Violet Moseson, a 97-year-old resident of an assisted living facility, was mandated to be checked on every morning. The facility was to perform safety checks each morning for this resident and others. At the time of this occurrence, the electronic system through which the facility was supposed to communicate with Moseson was not turned on in her apartment when she moved in.

A week later, Moseson fell in her apartment at night. It was alleged that she spent the next 2-3 days trying to get help. There was a trail of blood and excrement in her apartment when a family member found her lying on the floor. Because of the severity of the fall, Moseson suffered spinal fractures, contusions as well as progressive dementia. Moseson died several months later and is survived by her two adult sons.

The decedent’s estate and family brought a claim that was arbitrated against the assisted living facility. It was maintained that the facility chose not to check on Moseson every 24 hours and chose not to activate the call system in her apartment. The defendant facility disputed the length of time that Moseson had been left in the apartment after her fall and countered that she was at fault for failing to purchase an emergency pendant. Many elderly people wear a pendant around their necks for emergencies. The pendant has a call button that alerts a switch board that then contacts family members.

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Ms. Doe, 78, suffered from blindness and mild dementia. Her nursing home care plan called for her to receive assistance from at least two people during any type of physical transfer. This would mean transfer from her bed or transfer from a chair or a transfer from her wheelchair. Nonetheless, only one nursing home aide assisted Ms. Doe when transferring her to the toilet. Under these circumstances, Ms. Doe fell and fractured her left tibia and fibula. She died six days later as a result of her injuries. Ms. Doe was survived by her two adult sons.

Ms. Doe’s family sued the nursing home claiming it chose not provide adequate transfer assistance, which led to her fall and unfortunate passing. The defendant nursing home argued that Ms. Doe’s death resulted from her underlying medical conditions, not from her fall. Before trial, the case was settled for $325,000 confidentially.

The attorney representing the Doe family was Brett R. Leitner.

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In a confidential settlement, a nursing home paid $475,000 to a seriously injured resident. The resident was listed and charted as being at a high risk for falling. However, several nursing assistants placed the resident at the edge of her bed and then left her alone.  This occurred while the resident was waiting for her dialysis appointment. The resident fell off the bed and hit her head on the floor.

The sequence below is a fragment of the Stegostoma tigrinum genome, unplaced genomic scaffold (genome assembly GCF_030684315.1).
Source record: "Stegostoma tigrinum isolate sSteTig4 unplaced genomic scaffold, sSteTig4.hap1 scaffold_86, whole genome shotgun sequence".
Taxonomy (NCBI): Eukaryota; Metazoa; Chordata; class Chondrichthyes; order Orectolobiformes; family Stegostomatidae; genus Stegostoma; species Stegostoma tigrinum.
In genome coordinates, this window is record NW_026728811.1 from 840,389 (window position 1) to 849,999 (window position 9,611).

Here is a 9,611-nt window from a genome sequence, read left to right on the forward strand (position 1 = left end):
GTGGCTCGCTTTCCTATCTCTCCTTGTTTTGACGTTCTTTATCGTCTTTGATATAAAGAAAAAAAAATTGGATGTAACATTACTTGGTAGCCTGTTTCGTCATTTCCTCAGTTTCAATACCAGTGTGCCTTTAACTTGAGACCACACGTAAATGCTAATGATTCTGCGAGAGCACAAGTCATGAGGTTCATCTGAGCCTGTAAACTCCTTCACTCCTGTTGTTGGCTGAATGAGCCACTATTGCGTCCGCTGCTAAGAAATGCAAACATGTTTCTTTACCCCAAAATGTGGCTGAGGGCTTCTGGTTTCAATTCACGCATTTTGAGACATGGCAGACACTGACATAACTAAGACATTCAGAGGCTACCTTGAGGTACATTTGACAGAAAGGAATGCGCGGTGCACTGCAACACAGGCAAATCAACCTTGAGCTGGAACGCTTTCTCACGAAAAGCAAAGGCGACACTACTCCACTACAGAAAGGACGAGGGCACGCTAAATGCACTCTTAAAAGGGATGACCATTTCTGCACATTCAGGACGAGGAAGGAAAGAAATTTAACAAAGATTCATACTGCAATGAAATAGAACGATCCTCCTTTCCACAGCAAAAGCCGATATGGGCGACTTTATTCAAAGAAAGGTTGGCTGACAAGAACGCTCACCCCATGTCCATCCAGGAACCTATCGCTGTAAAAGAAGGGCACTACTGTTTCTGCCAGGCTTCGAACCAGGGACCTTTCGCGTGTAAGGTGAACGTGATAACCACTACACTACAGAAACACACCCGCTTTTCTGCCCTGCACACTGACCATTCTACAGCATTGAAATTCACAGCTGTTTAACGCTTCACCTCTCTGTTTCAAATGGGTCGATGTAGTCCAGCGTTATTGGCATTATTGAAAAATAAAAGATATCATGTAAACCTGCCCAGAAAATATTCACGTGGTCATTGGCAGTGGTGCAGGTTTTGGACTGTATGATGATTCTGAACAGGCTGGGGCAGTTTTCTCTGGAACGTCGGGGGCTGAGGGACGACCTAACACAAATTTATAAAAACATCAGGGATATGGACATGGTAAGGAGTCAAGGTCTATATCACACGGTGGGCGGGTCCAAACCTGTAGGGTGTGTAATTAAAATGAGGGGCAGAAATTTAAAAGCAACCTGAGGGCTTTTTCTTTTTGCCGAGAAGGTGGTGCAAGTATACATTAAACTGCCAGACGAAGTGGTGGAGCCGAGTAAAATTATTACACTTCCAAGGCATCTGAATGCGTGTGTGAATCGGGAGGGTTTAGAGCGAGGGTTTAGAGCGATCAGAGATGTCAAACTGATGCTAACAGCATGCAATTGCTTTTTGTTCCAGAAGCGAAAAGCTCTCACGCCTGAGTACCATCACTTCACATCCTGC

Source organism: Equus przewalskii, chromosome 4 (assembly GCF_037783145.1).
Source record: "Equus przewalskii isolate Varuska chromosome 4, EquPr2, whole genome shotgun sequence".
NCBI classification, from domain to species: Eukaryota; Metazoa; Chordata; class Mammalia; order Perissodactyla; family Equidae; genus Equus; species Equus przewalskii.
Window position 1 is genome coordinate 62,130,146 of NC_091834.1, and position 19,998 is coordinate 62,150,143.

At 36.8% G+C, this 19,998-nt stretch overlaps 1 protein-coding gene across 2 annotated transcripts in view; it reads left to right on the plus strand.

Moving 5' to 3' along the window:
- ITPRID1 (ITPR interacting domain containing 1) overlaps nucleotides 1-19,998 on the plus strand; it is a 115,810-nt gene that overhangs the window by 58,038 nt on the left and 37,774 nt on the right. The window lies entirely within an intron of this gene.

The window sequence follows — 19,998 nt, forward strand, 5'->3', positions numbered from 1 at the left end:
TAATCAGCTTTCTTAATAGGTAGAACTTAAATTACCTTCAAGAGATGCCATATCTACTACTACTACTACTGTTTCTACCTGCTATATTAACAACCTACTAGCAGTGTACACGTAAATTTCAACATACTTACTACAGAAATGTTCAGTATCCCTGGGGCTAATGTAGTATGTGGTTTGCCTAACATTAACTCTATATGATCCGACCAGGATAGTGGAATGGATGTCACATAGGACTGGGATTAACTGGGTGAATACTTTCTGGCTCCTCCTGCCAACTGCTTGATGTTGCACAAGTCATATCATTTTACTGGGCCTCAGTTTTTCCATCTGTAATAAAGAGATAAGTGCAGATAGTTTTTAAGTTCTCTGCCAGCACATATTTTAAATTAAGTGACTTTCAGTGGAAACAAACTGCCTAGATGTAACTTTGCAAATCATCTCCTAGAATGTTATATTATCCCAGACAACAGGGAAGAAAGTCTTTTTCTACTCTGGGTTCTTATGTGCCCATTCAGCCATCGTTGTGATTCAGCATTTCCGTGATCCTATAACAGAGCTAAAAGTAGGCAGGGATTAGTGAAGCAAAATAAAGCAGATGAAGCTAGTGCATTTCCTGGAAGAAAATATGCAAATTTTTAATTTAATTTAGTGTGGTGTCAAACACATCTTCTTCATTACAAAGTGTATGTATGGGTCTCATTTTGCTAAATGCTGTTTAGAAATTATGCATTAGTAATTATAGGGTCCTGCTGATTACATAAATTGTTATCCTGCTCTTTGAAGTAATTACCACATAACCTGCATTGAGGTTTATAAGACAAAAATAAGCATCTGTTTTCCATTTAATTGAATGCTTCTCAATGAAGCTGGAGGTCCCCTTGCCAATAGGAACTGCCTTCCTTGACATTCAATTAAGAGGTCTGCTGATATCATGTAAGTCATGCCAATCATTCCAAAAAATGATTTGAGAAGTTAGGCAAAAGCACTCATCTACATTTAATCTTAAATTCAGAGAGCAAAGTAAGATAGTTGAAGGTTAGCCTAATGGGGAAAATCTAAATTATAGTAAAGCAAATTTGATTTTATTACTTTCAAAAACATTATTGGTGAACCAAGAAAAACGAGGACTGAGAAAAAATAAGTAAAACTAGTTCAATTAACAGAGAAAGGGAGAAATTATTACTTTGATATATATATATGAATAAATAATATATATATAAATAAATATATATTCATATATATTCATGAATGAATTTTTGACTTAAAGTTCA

The resident suffered a traumatic head injury and died one month after the date she suffered her head injuries. The resident was survived by her three adult children.

The lawsuit brought by the family of this resident alleged that the nursing home chose not to monitor the resident properly in order to prevent her fall. This case was settled as a confidential settlement.

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Sophia Alcon, 77, was admitted to Life Care Center of Pueblo, a skilled nursing facility. During the 7 months that she remained there, she suffered various injuries and illnesses, including urinary tract infections, bed sores, dehydration, malnutrition, pain, renal failure and aspiration pneumonia. She was brought to a nearby hospital where a staff medical provider noticed that her vagina was packed with dried feces. She died as a result of her medical conditions and is survived by her 10 adult children.

One of her sons, on her behalf and for the family, sued the nursing home and its corporate affiliates maintaining that they were responsible for her death. In the complaint it was alleged that the nursing home was negligent, was responsible for her wrongful death and was guilty of numerous consumer protection violations. Among other things, the Alcon family alleged that the defendants chose not to properly assess Sophia’s medical needs, formulate an appropriate care plan, provide adequate staffing and properly trained personnel at this skilled nursing facility.

The jury’s verdict of $5.56 million, included $5 million in punitive damages, which are designed to punish the defendants for the abusive treatment to Sophia Alcon.

In an April/May CBA Record article written by attorney Dmitry N. Feofanov, the options for agreeing to confidentiality clauses in settlement agreements were explained. Too often confidentiality agreements seem to show up in settlement agreements or release documents when no negotiations have been previously entertained. At the very least, if a confidentiality clause is insisted upon by any party to a settled case, the inclusion should be negotiated as part of the consideration.

Mr. Feofanov’s focus was on the ethics rules of professional conduct. What Mr. Feofanov wrote was that confidentiality clauses should be avoided whenever possible and even with the risk that refusal to include confidentiality clauses to the agreement may undo a settled case.